Prevalence of family violence and mental health and their relation to peer victimization : A representative study of adolescent students in Southwestern Uganda

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2019
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Magoba Muwonge, Charles
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Zusammenfassung

Background
Despite global efforts to end violence against children in all settings, reports reveal that violence against children is still highly prevalent, especially in low-and middle- income countries. Violence in childhood is associated with a host of negative outcomes, and exposure in one setting can easily spill over to other contexts. For instance, exposure to family violence was not only related to mental health problems but also seems to be a risk factor for peer victimization.

Objectives
The present study aimed to examine the prevalence of maltreatment within the family and adolescents’ mental health problems and their relation to peer victimization. We also aimed to gain new insights into the perceptions of adolescents concerning maltreatment within their families.

Methods
Data were collected from April to November 2017 in a representative sample of 702 students from 12 public secondary schools in Southwestern Uganda who responded to self-administered questionnaires.

Results
Overall, 95% of the students experienced at least one type of family violence in the past month. Students (81.3%) had endorsed some level of acceptance of violent discipline as a valid strategy in response to any misbehavior. Maltreatment within the family was related to peer victimization (β = .47) and this relation was mediated by mental health problems (0.002, 95%-CI: 0.001–0.004).

Conclusions
The results indicated a high prevalence of maltreatment within Ugandan families that was associated with peer victimization. This underscores the need to implement interventions aiming to reduce maltreatment and violence in order to protect children from potentially negative consequences.

Zusammenfassung in einer weiteren Sprache
Fachgebiet (DDC)
150 Psychologie
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Family violence, Mental health, Peer victimization, Adolescents, Students
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ISO 690SSENYONGA, Joseph, Charles MAGOBA MUWONGE, Tobias HECKER, 2019. Prevalence of family violence and mental health and their relation to peer victimization : A representative study of adolescent students in Southwestern Uganda. In: Child Abuse & Neglect. Elsevier. 2019, 98, 104194. ISSN 0145-2134. eISSN 1873-7757. Available under: doi: 10.1016/j.chiabu.2019.104194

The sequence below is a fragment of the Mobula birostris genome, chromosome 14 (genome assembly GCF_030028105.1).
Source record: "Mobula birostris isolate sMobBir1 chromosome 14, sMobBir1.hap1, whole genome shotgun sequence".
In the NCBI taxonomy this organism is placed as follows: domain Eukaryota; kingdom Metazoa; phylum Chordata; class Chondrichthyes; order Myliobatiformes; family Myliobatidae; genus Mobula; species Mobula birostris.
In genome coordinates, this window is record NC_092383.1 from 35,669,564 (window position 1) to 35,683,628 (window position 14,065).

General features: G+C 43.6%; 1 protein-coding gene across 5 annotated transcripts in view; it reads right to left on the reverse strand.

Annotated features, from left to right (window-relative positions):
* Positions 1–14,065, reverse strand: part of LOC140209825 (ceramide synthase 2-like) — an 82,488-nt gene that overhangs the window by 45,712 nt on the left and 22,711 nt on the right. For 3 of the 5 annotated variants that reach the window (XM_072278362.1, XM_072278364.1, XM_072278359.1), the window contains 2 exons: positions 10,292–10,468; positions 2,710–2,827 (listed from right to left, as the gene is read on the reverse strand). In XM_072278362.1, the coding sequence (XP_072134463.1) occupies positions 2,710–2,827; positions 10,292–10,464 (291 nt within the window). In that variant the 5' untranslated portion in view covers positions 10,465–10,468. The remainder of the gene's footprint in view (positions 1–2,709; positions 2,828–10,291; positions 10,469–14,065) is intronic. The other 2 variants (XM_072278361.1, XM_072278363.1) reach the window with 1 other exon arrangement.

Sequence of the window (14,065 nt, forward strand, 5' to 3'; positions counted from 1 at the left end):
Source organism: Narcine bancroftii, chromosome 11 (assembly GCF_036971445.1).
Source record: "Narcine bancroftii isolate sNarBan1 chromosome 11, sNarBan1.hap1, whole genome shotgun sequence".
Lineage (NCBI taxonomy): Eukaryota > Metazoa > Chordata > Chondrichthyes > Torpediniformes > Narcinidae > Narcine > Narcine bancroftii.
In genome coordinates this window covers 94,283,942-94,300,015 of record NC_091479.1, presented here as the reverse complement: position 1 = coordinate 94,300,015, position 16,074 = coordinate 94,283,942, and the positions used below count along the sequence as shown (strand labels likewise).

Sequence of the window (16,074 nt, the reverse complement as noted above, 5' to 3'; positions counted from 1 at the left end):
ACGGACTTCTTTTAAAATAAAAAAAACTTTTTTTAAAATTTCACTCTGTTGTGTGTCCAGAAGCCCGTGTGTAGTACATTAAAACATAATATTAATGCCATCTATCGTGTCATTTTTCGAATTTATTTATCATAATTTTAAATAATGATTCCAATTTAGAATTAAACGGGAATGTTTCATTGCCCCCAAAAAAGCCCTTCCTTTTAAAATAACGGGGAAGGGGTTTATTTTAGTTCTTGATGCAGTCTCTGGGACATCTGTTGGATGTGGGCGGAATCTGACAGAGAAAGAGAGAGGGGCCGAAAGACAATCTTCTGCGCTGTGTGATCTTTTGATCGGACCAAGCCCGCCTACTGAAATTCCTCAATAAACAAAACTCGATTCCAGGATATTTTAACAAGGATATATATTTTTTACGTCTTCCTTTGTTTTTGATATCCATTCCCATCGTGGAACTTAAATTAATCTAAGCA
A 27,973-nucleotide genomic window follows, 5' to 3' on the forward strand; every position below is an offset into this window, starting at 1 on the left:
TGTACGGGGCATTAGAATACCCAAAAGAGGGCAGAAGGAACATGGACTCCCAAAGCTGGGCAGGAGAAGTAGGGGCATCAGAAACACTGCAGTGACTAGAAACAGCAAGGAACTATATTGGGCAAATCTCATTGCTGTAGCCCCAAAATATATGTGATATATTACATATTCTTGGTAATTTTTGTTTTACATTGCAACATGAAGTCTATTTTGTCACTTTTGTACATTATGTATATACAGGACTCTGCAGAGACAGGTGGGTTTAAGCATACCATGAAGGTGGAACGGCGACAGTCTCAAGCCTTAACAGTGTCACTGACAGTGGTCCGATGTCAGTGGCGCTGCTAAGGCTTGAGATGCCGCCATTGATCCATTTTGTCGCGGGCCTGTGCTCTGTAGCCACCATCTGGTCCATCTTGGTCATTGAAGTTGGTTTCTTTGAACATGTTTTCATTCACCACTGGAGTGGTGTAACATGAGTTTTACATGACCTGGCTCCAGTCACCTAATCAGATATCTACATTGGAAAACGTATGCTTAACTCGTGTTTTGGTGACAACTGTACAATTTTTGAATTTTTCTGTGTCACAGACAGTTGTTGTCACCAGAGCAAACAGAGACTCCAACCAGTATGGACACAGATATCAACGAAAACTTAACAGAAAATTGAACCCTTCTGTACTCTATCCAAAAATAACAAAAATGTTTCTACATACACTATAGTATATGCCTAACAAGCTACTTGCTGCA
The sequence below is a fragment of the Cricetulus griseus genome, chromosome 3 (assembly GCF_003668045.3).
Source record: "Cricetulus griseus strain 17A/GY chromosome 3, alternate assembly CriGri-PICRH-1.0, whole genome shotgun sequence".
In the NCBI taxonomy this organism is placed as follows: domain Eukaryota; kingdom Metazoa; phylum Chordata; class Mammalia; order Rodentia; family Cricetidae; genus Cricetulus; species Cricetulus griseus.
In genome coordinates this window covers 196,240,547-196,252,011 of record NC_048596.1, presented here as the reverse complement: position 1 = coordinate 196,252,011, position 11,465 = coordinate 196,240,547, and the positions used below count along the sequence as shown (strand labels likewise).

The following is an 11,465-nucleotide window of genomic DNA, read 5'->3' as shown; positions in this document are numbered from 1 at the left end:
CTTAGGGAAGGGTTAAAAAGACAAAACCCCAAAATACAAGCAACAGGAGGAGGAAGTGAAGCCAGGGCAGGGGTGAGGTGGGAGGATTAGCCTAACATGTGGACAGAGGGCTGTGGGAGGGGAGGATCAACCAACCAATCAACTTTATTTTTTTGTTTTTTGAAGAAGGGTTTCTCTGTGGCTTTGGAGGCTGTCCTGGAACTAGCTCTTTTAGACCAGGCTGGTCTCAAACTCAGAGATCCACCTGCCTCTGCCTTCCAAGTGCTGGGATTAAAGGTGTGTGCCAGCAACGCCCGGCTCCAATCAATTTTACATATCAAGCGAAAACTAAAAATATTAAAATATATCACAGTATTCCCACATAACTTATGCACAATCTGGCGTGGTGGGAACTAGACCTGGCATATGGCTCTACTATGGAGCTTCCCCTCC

BibTex
@article{Ssenyonga2019-12Preva-48370,
  year={2019},
  doi={10.1016/j.chiabu.2019.104194},
  title={Prevalence of family violence and mental health and their relation to peer victimization : A representative study of adolescent students in Southwestern Uganda},
  volume={98},
  issn={0145-2134},
  journal={Child Abuse & Neglect},
  author={Ssenyonga, Joseph and Magoba Muwonge, Charles and Hecker, Tobias},
  note={Article Number: 104194}
}
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    <dcterms:abstract xml:lang="eng">Background&lt;br /&gt;Despite global efforts to end violence against children in all settings, reports reveal that violence against children is still highly prevalent, especially in low-and middle- income countries. Violence in childhood is associated with a host of negative outcomes, and exposure in one setting can easily spill over to other contexts. For instance, exposure to family violence was not only related to mental health problems but also seems to be a risk factor for peer victimization.&lt;br /&gt;&lt;br /&gt;Objectives&lt;br /&gt;The present study aimed to examine the prevalence of maltreatment within the family and adolescents’ mental health problems and their relation to peer victimization. We also aimed to gain new insights into the perceptions of adolescents concerning maltreatment within their families.&lt;br /&gt;&lt;br /&gt;Methods&lt;br /&gt;Data were collected from April to November 2017 in a representative sample of 702 students from 12 public secondary schools in Southwestern Uganda who responded to self-administered questionnaires.&lt;br /&gt;&lt;br /&gt;Results&lt;br /&gt;Overall, 95% of the students experienced at least one type of family violence in the past month. Students (81.3%) had endorsed some level of acceptance of violent discipline as a valid strategy in response to any misbehavior. Maltreatment within the family was related to peer victimization (β = .47) and this relation was mediated by mental health problems (0.002, 95%-CI: 0.001–0.004).&lt;br /&gt;&lt;br /&gt;Conclusions&lt;br /&gt;The results indicated a high prevalence of maltreatment within Ugandan families that was associated with peer victimization. This underscores the need to implement interventions aiming to reduce maltreatment and violence in order to protect children from potentially negative consequences.</dcterms:abstract>
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